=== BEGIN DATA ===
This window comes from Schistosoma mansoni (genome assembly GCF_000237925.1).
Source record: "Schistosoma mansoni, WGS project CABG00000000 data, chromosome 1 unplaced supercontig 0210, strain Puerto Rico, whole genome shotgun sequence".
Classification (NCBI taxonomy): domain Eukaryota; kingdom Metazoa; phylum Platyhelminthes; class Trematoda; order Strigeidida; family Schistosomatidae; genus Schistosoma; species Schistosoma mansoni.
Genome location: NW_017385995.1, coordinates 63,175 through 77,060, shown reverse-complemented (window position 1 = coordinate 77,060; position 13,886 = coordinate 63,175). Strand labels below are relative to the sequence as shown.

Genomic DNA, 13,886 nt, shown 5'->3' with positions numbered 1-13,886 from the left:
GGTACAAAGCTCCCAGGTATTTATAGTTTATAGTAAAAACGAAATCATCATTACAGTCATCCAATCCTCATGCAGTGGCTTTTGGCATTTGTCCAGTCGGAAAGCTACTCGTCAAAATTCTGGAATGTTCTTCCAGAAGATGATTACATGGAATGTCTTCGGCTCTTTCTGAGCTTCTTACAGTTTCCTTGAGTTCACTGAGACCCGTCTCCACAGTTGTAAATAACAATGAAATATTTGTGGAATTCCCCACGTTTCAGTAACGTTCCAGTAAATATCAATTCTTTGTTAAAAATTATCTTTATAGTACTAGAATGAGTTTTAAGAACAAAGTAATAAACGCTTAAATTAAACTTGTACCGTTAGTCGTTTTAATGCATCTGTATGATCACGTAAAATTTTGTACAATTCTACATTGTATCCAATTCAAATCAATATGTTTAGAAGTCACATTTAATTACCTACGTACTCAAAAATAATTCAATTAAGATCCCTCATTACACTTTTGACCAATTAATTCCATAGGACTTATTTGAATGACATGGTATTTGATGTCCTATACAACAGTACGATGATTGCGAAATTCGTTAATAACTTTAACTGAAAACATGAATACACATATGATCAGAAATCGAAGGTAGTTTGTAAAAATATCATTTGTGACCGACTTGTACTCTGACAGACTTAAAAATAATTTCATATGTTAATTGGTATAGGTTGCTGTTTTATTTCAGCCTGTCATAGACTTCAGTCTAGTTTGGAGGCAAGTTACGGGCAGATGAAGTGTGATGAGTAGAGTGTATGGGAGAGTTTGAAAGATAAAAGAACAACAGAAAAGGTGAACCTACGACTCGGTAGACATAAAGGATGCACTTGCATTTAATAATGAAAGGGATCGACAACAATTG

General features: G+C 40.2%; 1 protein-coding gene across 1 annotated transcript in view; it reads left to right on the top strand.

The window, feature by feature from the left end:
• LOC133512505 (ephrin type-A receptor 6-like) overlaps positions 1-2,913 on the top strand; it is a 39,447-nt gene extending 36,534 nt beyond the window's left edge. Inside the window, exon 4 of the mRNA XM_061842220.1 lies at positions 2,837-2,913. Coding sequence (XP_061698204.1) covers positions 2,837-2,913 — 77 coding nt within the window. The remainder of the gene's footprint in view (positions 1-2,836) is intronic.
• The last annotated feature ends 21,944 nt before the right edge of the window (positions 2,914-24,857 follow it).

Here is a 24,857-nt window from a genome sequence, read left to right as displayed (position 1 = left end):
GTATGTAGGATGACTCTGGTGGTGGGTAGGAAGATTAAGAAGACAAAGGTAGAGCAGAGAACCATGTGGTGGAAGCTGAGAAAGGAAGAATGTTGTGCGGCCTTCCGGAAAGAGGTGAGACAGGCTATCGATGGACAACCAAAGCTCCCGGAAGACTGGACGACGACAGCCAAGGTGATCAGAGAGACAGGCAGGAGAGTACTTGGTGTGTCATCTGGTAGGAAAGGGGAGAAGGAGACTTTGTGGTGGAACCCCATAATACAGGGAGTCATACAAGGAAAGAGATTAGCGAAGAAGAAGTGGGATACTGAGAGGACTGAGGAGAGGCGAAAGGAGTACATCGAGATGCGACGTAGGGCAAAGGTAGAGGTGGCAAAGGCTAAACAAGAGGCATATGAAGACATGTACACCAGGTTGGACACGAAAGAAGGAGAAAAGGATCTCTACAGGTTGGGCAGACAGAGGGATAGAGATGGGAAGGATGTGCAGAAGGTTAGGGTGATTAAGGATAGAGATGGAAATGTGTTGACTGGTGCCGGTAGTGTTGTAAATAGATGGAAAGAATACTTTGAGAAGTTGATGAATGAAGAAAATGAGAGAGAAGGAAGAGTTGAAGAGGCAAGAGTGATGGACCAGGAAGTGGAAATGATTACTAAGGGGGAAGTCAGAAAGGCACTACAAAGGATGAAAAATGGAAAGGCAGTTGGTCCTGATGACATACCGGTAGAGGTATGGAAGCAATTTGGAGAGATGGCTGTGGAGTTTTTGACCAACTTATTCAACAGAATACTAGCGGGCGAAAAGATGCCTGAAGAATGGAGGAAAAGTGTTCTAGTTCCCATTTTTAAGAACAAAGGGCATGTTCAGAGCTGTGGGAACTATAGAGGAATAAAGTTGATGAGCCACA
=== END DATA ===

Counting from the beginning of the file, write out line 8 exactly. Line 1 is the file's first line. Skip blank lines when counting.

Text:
The window, feature by feature from the left end: